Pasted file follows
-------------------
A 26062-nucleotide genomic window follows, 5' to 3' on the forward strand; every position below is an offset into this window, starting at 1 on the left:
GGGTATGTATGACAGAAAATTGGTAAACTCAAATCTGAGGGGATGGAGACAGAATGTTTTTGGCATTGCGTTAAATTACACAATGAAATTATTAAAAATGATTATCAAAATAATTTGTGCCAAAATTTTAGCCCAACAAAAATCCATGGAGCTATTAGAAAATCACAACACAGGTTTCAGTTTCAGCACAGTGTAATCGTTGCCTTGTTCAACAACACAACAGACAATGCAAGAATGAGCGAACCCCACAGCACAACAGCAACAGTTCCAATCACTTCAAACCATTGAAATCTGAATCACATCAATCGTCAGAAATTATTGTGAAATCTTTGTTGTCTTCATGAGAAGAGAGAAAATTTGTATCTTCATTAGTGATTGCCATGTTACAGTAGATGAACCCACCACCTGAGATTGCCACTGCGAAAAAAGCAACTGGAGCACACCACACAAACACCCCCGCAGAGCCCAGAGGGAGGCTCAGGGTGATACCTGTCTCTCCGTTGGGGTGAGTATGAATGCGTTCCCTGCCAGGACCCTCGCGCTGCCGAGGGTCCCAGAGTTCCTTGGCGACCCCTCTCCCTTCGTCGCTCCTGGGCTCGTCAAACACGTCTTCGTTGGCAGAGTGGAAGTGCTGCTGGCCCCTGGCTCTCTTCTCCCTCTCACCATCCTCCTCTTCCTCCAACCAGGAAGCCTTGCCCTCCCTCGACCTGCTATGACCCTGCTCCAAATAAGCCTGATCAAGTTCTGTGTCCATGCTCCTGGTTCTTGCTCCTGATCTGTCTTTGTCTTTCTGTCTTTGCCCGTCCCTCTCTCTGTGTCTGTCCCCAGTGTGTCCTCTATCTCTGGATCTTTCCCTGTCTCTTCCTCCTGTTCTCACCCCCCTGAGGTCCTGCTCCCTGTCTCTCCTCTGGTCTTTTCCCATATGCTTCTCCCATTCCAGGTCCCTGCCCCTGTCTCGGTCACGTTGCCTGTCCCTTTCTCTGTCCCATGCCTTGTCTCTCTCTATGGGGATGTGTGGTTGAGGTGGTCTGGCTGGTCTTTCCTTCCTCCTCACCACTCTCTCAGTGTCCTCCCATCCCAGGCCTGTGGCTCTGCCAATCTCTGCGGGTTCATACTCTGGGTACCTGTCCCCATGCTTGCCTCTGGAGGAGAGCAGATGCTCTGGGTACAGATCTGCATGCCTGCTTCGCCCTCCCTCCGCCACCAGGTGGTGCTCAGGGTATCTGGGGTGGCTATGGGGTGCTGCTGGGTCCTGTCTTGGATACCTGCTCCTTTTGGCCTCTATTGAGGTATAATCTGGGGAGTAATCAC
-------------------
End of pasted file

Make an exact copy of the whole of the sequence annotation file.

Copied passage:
A 26062-nucleotide genomic window follows, 5' to 3' on the forward strand; every position below is an offset into this window, starting at 1 on the left:
GGGTATGTATGACAGAAAATTGGTAAACTCAAATCTGAGGGGATGGAGACAGAATGTTTTTGGCATTGCGTTAAATTACACAATGAAATTATTAAAAATGATTATCAAAATAATTTGTGCCAAAATTTTAGCCCAACAAAAATCCATGGAGCTATTAGAAAATCACAACACAGGTTTCAGTTTCAGCACAGTGTAATCGTTGCCTTGTTCAACAACACAACAGACAATGCAAGAATGAGCGAACCCCACAGCACAACAGCAACAGTTCCAATCACTTCAAACCATTGAAATCTGAATCACATCAATCGTCAGAAATTATTGTGAAATCTTTGTTGTCTTCATGAGAAGAGAGAAAATTTGTATCTTCATTAGTGATTGCCATGTTACAGTAGATGAACCCACCACCTGAGATTGCCACTGCGAAAAAAGCAACTGGAGCACACCACACAAACACCCCCGCAGAGCCCAGAGGGAGGCTCAGGGTGATACCTGTCTCTCCGTTGGGGTGAGTATGAATGCGTTCCCTGCCAGGACCCTCGCGCTGCCGAGGGTCCCAGAGTTCCTTGGCGACCCCTCTCCCTTCGTCGCTCCTGGGCTCGTCAAACACGTCTTCGTTGGCAGAGTGGAAGTGCTGCTGGCCCCTGGCTCTCTTCTCCCTCTCACCATCCTCCTCTTCCTCCAACCAGGAAGCCTTGCCCTCCCTCGACCTGCTATGACCCTGCTCCAAATAAGCCTGATCAAGTTCTGTGTCCATGCTCCTGGTTCTTGCTCCTGATCTGTCTTTGTCTTTCTGTCTTTGCCCGTCCCTCTCTCTGTGTCTGTCCCCAGTGTGTCCTCTATCTCTGGATCTTTCCCTGTCTCTTCCTCCTGTTCTCACCCCCCTGAGGTCCTGCTCCCTGTCTCTCCTCTGGTCTTTTCCCATATGCTTCTCCCATTCCAGGTCCCTGCCCCTGTCTCGGTCACGTTGCCTGTCCCTTTCTCTGTCCCATGCCTTGTCTCTCTCTATGGGGATGTGTGGTTGAGGTGGTCTGGCTGGTCTTTCCTTCCTCCTCACCACTCTCTCAGTGTCCTCCCATCCCAGGCCTGTGGCTCTGCCAATCTCTGCGGGTTCATACTCTGGGTACCTGTCCCCATGCTTGCCTCTGGAGGAGAGCAGATGCTCTGGGTACAGATCTGCATGCCTGCTTCGCCCTCCCTCCGCCACCAGGTGGTGCTCAGGGTATCTGGGGTGGCTATGGGGTGCTGCTGGGTCCTGTCTTGGATACCTGCTCCTTTTGGCCTCTATTGAGGTATAATCTGGGGAGTAATCAC